This post originally appeared on Car Lust December 10, 2013
I decided to resurrect this post after Oregon recently decided to let its fair citizens pump their own gas for the first time since 1951. . .at least in certain counties with low populations. After all, what is more common, more unobtrusive, more benign than stopping for a couple of minutes to fill the old car up with gas?
I guess a lot of stuff, if you live in urban Oregon or New Jersey. But how did such a ubiquitous facet of daily life come into being in the first place?
Filling station. Gas station. Whatever you call it, nearly all of us use them on an almost weekly basis. They’ve been a part of the American landscape for over a hundred years now. They’re so ubiquitous that most of us probably don’t even notice them until we need one, and then only to check the prices. Now, it’s true that today most stations are rather bland affairs: a bunch of pumps under a freestanding roof with a convenience store on the inside, and (very) occasionally a service bay or two.
“Pah,” I hear you scoff, “they’re just gas stations, what’s the big deal?”
Well, they’re not that big of a deal, but I’ve always had a fondness for gas stations (I know, I know. . . .) and Americana in general and decided that it was time to indulge myself.
Like any feature of the architectural landscape, while the buildings themselves are largely designed around a particular set of functions — selling gas, goods, and sometimes servicing — within those constraints they can vary according to prevailing stylistic trends, local aesthetics, and aspects of corporate self-imaging. Studying stations of past times tells us what people thought about the role of gas stations, the role of the automobile, the structure of the human landscape, and even how we ought to relate to one another generally. Some are simple, some elaborate, but all have something to say about their time and place. Unfortunately, due to their ubiquity and generally lowly function many have not survived to the present day. But I think they’re worth noting, appreciating and, in many cases, saving from the wrecking ball.
Back when automobiling was young the distribution of fuel was rather haphazard, usually dispensed in bulk from central locations and then decanted into the vehicle by hand. In the early 20th century after the gas pump (invented in 1885) was converted for automotive use, fuel delivery became more distributed as various businesses — hardware stores, general stores, etc. — installed pumps outside and sold it as part of their overall business. In larger cities, the pumps were often located right at the curb, while in rural areas the pumps were out front in a small parking area. The photo below was taken in 1940 in Melrose, Louisiana of a general store, bar, and “juke joint” with a gas pump outside. Alert viewers may also recall a similar setup shown in the movie O Brother, Where Art Thou? where George Clooney and Tim Nelson’s characters stole a 1931 Model A Victoria Coupe from a general store with a gas pump out front.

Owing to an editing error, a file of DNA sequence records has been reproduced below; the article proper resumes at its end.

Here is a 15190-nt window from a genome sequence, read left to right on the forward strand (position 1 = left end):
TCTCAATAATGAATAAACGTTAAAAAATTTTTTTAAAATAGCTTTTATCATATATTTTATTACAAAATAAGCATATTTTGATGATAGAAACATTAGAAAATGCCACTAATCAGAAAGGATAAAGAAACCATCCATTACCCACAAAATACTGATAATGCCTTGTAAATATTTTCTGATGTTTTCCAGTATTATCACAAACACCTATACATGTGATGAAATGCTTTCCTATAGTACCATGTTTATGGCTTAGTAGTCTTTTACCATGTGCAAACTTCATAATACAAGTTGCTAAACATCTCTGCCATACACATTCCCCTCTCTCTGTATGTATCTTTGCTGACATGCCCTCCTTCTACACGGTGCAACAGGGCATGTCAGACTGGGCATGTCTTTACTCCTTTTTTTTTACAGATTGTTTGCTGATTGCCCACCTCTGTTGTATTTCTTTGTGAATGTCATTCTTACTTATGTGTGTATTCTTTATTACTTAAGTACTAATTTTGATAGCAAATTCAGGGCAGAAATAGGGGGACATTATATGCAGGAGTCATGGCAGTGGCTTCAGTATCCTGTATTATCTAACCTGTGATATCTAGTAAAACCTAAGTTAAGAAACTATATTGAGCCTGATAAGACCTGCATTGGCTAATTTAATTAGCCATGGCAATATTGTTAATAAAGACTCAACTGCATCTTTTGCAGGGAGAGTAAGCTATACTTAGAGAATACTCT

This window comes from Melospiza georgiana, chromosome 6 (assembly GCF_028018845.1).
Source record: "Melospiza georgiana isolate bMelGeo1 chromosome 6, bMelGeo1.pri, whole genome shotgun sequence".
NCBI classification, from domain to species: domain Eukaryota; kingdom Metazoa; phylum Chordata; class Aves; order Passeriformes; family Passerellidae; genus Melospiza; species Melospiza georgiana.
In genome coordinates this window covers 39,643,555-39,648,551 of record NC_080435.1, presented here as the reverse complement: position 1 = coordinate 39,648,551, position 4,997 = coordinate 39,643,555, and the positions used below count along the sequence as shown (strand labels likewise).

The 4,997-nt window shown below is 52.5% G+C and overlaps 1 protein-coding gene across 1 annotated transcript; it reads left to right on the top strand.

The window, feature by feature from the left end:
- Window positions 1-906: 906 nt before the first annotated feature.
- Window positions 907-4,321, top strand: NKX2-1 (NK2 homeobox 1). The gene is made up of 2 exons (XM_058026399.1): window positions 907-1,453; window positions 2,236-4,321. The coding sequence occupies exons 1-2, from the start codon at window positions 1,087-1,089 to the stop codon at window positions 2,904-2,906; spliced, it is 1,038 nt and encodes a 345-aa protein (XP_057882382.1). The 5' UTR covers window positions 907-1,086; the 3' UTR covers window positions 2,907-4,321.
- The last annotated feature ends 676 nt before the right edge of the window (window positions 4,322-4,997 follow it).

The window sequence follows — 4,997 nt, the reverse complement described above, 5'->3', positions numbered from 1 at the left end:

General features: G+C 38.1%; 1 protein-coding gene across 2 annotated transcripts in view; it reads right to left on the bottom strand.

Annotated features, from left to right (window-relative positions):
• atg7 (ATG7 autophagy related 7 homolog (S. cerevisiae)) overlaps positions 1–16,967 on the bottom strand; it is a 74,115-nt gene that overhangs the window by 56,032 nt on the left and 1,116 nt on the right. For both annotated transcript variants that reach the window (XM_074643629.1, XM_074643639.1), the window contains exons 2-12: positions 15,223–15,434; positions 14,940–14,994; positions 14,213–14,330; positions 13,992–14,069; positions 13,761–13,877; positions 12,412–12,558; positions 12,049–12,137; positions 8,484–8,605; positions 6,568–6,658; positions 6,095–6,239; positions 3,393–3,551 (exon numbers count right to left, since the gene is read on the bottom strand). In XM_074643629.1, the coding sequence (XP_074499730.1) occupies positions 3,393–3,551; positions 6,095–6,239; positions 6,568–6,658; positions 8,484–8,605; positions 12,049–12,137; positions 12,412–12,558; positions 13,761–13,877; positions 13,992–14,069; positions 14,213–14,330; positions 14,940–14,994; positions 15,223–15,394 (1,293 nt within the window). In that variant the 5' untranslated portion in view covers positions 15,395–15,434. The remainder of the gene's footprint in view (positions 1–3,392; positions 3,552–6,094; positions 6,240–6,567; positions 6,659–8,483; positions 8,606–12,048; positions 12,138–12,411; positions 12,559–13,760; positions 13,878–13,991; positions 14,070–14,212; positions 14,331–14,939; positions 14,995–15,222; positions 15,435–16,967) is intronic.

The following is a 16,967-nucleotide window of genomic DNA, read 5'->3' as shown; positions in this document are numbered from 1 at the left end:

According to this site, my current town of Seattle may lay claim to the very first gas station:
In 1907, John McLean builds what some say is the world’s first gasoline service station at Holgate Street and Western Avenue in Seattle.
. . .
John McLean, head of sales in Washington for Standard Oil Company of California, purchased property adjacent to the Standard main depot and with engineer Henry Harris constructed a pipe from the main storage tank to a 30-gallon, six-foot-high galvanized tank. On the tank was a glass gauge and a valve with a hose so that the gasoline could be pumped directly into vehicles. Motorists typically purchased gasoline for their cars in wooden boxes containing two five-gallon cans from a general store or a livery stable in the same way that they bought kerosene for their lamps. The cans were filled from a storage tank on the premises and because the size of the refillable cans was known, there was no need for a measuring device on the tank.
By the 19-teens as cars became more ubiquitous, oil companies started setting up their own stations to distribute their product. Initially, these were simple ‘sheds’ with a single a canopy over the pumps and an attached small office and cashier. Often, they were made from pre-fabricated components with the name of the oil company embossed on various parts and erected in strategic locations (see top photo). Drivers could drive right up, fill up their tanks (was it self-serve back then?), pay the cashier and be on their way. These sorts of stations were most often located in urban centers as they took up very little space and drivers could be in and out quickly. Rural stations tended to be larger and were usually attached to other businesses with more parking area while customers gassed up and did other business in the same location.
By the 1920s stations had started to look more like formal businesses and less like ramshackle sheds. They were also starting to spread away from city centers and into more residential neighborhoods and so began to take on the character of the local area’s architecture rather than a prefabricated utilitarian structure. Along with this trend, oil companies were also starting to concentrate on brand loyalty and the more general concept of ‘branding’ began to make their stations more distinctive to their company. To be sure, in many cases this was also part of what we would now call a public relations move: in many areas, oil companies had been knocking down a lot of historic buildings to build filling stations and causing some public outcry in the process.